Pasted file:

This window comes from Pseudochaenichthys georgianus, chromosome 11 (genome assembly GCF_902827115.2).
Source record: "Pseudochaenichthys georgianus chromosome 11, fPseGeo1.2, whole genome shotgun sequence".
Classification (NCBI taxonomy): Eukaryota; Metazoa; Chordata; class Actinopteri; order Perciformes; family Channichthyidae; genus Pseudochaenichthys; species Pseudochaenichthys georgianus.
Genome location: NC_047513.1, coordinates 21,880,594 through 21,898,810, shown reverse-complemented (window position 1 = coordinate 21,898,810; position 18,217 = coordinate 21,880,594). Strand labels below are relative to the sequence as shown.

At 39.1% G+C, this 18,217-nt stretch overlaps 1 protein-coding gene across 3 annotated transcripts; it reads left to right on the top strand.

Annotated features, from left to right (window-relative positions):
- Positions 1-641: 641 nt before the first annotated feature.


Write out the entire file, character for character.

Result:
This window comes from Pseudochaenichthys georgianus, chromosome 11 (genome assembly GCF_902827115.2).
Source record: "Pseudochaenichthys georgianus chromosome 11, fPseGeo1.2, whole genome shotgun sequence".
Classification (NCBI taxonomy): Eukaryota; Metazoa; Chordata; class Actinopteri; order Perciformes; family Channichthyidae; genus Pseudochaenichthys; species Pseudochaenichthys georgianus.
Genome location: NC_047513.1, coordinates 21,880,594 through 21,898,810, shown reverse-complemented (window position 1 = coordinate 21,898,810; position 18,217 = coordinate 21,880,594). Strand labels below are relative to the sequence as shown.

At 39.1% G+C, this 18,217-nt stretch overlaps 1 protein-coding gene across 3 annotated transcripts; it reads left to right on the top strand.

Annotated features, from left to right (window-relative positions):
- Positions 1-641: 641 nt before the first annotated feature.